Tuesday, September 30, 2014

Maybe Slow and Steady Will Win the Race?

Yesterday was our six-month appointment with cardiology.  It went relatively well.  I think my head may have been in the clouds, but I was hoping there might have been some improvement in his heart function.  There's wasn't.

But on the other hand, it wasn't any worse.  So he's considered "relatively stable."  Which means that yes, it's still an issue, a pretty big one.  Still can (and probably is) causing further damage, but it's not progressing quickly.  His heart is still big (gotta be to hold all that love, right?) but doesn't appear bigger than before.

The long and short of it is, it's probably not going to get better unless he can get off the ventilator, and we just don't see that happening yet.

We didn't make it to his pediatrician because cardio was running pretty far behind.  So we'll see him on Friday, but really, that's pretty basic.  They need to measure and weigh him and feel his thyroid.  We've got his latest labs in and they look good.  Not expecting any issues there.

I did spend some time on the phone yesterday with his pharmacist.  We're going to move his newest asthma med, the one we think is giving his tummy trouble, to his last main feeding at night.  Right now, he gets it on a fairly empty stomach during the night.  The hope is that by giving it with food, and right before bed, he'll tolerate it better and sleep through most of the yucky part, kinda the way I dealt with the lovely pre-natal vitamins that made me feel lousy.  By the time we see Dr. K on Friday, we should have a good idea of whether that's working or not.  Really hoping it is.  I do love it when we finally come up with simple fixes.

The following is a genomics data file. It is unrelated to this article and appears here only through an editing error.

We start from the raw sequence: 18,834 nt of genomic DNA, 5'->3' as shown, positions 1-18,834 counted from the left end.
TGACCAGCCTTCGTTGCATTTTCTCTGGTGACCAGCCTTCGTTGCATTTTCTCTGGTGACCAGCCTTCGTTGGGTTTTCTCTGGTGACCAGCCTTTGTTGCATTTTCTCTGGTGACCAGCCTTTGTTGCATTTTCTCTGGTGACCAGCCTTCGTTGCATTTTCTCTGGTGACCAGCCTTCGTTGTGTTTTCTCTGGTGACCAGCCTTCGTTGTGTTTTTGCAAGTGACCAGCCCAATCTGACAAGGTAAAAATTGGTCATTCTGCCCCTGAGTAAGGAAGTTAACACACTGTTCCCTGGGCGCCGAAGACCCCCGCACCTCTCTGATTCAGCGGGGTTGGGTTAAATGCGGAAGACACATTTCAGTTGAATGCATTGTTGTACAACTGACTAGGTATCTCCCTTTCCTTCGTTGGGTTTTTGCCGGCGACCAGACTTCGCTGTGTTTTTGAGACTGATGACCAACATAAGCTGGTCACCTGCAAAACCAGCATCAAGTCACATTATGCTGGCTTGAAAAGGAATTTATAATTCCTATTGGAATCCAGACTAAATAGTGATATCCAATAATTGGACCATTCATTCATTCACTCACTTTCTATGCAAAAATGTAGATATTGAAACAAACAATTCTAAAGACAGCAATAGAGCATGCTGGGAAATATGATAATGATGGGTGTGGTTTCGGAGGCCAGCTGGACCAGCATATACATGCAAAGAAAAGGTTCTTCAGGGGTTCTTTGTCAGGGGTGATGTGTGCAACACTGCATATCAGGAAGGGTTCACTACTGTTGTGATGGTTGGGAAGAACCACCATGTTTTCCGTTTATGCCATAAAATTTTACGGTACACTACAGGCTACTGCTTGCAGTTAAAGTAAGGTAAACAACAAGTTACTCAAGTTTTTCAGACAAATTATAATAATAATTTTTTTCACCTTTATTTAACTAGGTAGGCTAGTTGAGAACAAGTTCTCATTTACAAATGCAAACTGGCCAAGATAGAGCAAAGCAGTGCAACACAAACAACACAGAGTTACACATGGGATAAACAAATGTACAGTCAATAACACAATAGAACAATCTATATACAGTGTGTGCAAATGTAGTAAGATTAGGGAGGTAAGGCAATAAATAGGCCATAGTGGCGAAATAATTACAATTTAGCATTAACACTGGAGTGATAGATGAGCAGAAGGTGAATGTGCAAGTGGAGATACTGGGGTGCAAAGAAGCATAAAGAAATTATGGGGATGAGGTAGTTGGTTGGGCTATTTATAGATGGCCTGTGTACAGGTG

So here's my hope and prayer, and if you could include it in yours, too, I'd be grateful.  Aaron's lungs need to be stronger, and he needs to start being able to wean off his ventilator, at least part time.  We'll be working even more on his stander and other therapies to continue strengthening his little body.  It's going to be a long-term project to get him off of it.

Usually vent weans don't happen during the winter.  But in talking with his doctors, we think part of his asthma may be related to environmental pollens and allergies.  If so, it actually should be a little easier in the winter, when all the pollens are frozen.

So once we get the tummy trouble under control, we may be trying again.  We've been down this road before.  Even made it far enough a couple times that I came up with a complete weaning schedule and calendar.  Unfortunately, I've not been able to get Aaron to agree and sign off on it.  Maybe the third time's the charm??

  There is no telling how many miles you will have to run while chasing a dream. ~Author Unknown

Sunday, September 28, 2014

Happy Thoughts

You can see his gap-toothed grin.
Somehow, it was that upper middle
tooth that was so loose that it needed
to come out in the OR.
 Tomorrow Aaron has doctor's appointments.  Tomorrow I worry.  Not a lot, but some.  He's having more trouble with his feedings over the past several weeks.  I worry that he's developing an intolerance for his formula.  That the retching that's coming with almost every single feeding will impact his already fragile lungs and heart.  And I worry that his heart disease has progressed (more than it should have) in the past nine months.

But the good part is, when Dr. M told us to come back this fall, he also laughed and said he knew he'd see us before then.  'Cause this kid has NEVER managed to make it as long as he was "supposed" to between cardio visits.  But this time he did.  Still, I'm concerned about what tomorrow's EKG and echo are going to reveal.

But there's nothing I can do about that tonight, so tonight I'm going to focus on the happy things.  As I'm typing, Aaron is "singing" in the next room, telling stories to his elephant and other toys.  He's happy, so I'm happy.

He's had a great time at school.  He smiled through church.  Today was the Primary Program (annual children's program) at church. Each child has a part.  But with Aaron being nonverbal, plus that lovely respiratory garbage going around, we didn't put him on the stand with the others.